The dot-com boom and magical internet moments flood my mind when thinking back on the 90s. Despite the innovation, many just remember it as the dot-com bust. It was traumatic for an entire generation of investors who knew "up only" (sound familiar?!). The Dow closed up about every year from 1982 to 2000. It was an unprecedented event for them.
And here we are in 2022, with many tech stocks crashing and crypto markets imploding. Startups across all stages are trying to figure out how to adapt, survive, and thrive. This post provides some practical advice to early-stage web3 teams.
Premature scaling is the leading cause of death for startups
What can future founders and newer investors learn from the dot-com bust? To help answer this, I found a paper from 2005 called Searching for Ghosts: Business Survival, Unmeasured Entrepreneurial Activity and Private Equity Investment in the Dot-Com Era.
The paper highlights how the popular ‘get big fast’ strategy was to blame for many implosions. “Many of these grew rapidly, but were unable to generate revenues to support their expansion and crashed spectacularly.” It’s unfortunate because the problem wasn’t always with the viability of businesses. It was with their valuations.
Not everyone blew up. Many startups who remained appropriately sized actually survived. “As the bubble burst, valuations were brought into line with the realistic scale of the typical online venture, but the underlying, exogenous change in Schumpeterian opportunities persisted.” These smaller companies grew slower and more organically, surviving the shakeout.
The median age from founding to IPO hit a low of 4 years for those going public in 1999. Startups raised war chests at extraordinary valuations. Spending was the name of the game. Nobody seemed to care much for business fundamentals, like costs and margins. Associate your company with the word “internet,” and you’d instantly increase the perceived value of your company.
The primary lesson here is pretty simple. As my partner Greg Sands always says:
"Premature scaling is the leading cause of death of startups. Stay compact until you hit product market fit.”
The advice sounds too basic to be helpful to the uninitiated. It's hard in practice, especially during frothy times. Many outside pressures contribute to the desire to create a facade of perfection and induce FOMO. Founders often want their team, investors, media, and users to all think they're more valuable and prepared for growth than they are. But raising, hiring, and expanding before being ready is often a recipe for pain. Some of the spectacular implosions could have iterated their way towards a useful, sustainable product if they just spent their time and focused on doing so instead of growing prematurely.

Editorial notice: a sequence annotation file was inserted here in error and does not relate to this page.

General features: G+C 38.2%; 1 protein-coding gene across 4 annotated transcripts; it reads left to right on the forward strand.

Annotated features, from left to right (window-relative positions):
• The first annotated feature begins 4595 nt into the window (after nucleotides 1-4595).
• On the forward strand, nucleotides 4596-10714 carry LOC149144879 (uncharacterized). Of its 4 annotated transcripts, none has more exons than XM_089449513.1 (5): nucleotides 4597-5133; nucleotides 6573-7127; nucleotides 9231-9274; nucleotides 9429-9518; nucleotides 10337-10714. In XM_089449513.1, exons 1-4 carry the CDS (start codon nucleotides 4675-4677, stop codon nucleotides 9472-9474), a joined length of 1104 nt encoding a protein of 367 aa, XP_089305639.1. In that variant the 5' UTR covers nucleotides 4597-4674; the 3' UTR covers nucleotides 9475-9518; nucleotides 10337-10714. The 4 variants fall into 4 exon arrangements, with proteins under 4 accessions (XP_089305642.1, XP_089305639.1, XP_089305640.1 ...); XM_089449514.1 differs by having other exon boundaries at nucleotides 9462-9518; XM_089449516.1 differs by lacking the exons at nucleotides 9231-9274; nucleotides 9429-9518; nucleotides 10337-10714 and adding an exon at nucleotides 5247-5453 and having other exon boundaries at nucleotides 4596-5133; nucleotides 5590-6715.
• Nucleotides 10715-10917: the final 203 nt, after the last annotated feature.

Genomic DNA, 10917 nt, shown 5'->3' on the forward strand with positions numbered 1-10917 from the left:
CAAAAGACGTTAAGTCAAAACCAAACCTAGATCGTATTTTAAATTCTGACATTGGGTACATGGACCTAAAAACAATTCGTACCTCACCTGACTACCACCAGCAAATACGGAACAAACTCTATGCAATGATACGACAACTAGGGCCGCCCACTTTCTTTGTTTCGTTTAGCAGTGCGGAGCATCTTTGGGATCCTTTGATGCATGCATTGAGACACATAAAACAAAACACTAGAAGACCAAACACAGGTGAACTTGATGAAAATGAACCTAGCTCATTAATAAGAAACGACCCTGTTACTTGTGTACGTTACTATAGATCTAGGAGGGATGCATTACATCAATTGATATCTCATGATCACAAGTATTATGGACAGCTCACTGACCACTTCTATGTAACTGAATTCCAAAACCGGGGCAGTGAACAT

The web3 way - get [community] big fast
“Community” isn’t a new concept on the web. eBay opted for a self-regulating system of feedback forums and reputation scores. They embraced that they sold nothing and that all value came from their community. AOL was also highly community-oriented, doubling down on making communications easy with email and public and private chat. When the internet went mainstream, it not only connected computers but also the users of those computers to each other. However, all of these companies focused on their community aspect post product launch.
A typical order of events for web3 product development involves building out a community before the product launch and launching a token at some point. Some teams launch a token sooner in their product's life than others. The benefits mostly revolve around initial user acquisition, solving for the cold start problem. The ol’ chicken-and-the-egg. Who will use YouTube without videos when nobody knows it exists to even upload to (after all, the initial 19 second upload stating that elephant trunks are cool came from a YouTube co-founder)? On top of that, an initial “community” combined with token incentives is theoretically a mechanism to keep early users engaged as evangelists to help grow the user base.
While conceptually appealing, the model has costs and adverse incentives as highlighted by Hasu on a recent Bankless episode. Crypto companies essentially "go public" extremely early. It's their GTM.